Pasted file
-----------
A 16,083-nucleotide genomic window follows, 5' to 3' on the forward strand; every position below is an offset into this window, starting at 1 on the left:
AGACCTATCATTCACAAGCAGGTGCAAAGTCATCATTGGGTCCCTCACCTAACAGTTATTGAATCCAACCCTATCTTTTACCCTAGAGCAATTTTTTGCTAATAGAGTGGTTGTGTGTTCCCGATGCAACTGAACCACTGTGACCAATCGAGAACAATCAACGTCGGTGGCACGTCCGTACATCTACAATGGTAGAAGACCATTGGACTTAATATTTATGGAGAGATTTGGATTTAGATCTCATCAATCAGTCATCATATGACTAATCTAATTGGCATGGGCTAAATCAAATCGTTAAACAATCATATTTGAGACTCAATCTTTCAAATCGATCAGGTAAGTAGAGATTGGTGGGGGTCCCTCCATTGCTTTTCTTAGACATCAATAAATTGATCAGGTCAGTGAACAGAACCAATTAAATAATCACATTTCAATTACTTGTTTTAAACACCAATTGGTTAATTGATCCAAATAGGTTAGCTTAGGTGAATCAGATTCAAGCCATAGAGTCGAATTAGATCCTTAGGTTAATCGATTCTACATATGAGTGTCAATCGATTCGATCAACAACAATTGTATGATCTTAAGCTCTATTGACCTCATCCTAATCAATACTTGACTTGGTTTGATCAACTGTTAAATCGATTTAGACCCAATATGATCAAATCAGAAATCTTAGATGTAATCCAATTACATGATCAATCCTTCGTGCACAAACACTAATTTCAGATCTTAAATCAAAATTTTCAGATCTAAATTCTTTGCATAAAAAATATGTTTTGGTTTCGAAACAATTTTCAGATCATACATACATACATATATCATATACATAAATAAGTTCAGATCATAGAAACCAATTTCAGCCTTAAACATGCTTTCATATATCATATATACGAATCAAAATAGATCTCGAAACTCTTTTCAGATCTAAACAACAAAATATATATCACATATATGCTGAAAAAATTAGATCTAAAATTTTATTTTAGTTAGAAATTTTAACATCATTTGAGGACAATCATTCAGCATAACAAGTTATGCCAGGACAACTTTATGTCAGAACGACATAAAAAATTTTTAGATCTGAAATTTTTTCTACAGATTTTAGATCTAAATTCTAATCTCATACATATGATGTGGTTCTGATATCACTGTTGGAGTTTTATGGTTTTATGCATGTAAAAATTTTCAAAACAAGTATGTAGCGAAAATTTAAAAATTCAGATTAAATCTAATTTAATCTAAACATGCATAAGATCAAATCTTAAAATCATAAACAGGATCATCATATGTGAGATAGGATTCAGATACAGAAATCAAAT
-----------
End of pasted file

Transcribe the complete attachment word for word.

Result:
A 16,083-nucleotide genomic window follows, 5' to 3' on the forward strand; every position below is an offset into this window, starting at 1 on the left:
AGACCTATCATTCACAAGCAGGTGCAAAGTCATCATTGGGTCCCTCACCTAACAGTTATTGAATCCAACCCTATCTTTTACCCTAGAGCAATTTTTTGCTAATAGAGTGGTTGTGTGTTCCCGATGCAACTGAACCACTGTGACCAATCGAGAACAATCAACGTCGGTGGCACGTCCGTACATCTACAATGGTAGAAGACCATTGGACTTAATATTTATGGAGAGATTTGGATTTAGATCTCATCAATCAGTCATCATATGACTAATCTAATTGGCATGGGCTAAATCAAATCGTTAAACAATCATATTTGAGACTCAATCTTTCAAATCGATCAGGTAAGTAGAGATTGGTGGGGGTCCCTCCATTGCTTTTCTTAGACATCAATAAATTGATCAGGTCAGTGAACAGAACCAATTAAATAATCACATTTCAATTACTTGTTTTAAACACCAATTGGTTAATTGATCCAAATAGGTTAGCTTAGGTGAATCAGATTCAAGCCATAGAGTCGAATTAGATCCTTAGGTTAATCGATTCTACATATGAGTGTCAATCGATTCGATCAACAACAATTGTATGATCTTAAGCTCTATTGACCTCATCCTAATCAATACTTGACTTGGTTTGATCAACTGTTAAATCGATTTAGACCCAATATGATCAAATCAGAAATCTTAGATGTAATCCAATTACATGATCAATCCTTCGTGCACAAACACTAATTTCAGATCTTAAATCAAAATTTTCAGATCTAAATTCTTTGCATAAAAAATATGTTTTGGTTTCGAAACAATTTTCAGATCATACATACATACATATATCATATACATAAATAAGTTCAGATCATAGAAACCAATTTCAGCCTTAAACATGCTTTCATATATCATATATACGAATCAAAATAGATCTCGAAACTCTTTTCAGATCTAAACAACAAAATATATATCACATATATGCTGAAAAAATTAGATCTAAAATTTTATTTTAGTTAGAAATTTTAACATCATTTGAGGACAATCATTCAGCATAACAAGTTATGCCAGGACAACTTTATGTCAGAACGACATAAAAAATTTTTAGATCTGAAATTTTTTCTACAGATTTTAGATCTAAATTCTAATCTCATACATATGATGTGGTTCTGATATCACTGTTGGAGTTTTATGGTTTTATGCATGTAAAAATTTTCAAAACAAGTATGTAGCGAAAATTTAAAAATTCAGATTAAATCTAATTTAATCTAAACATGCATAAGATCAAATCTTAAAATCATAAACAGGATCATCATATGTGAGATAGGATTCAGATACAGAAATCAAAT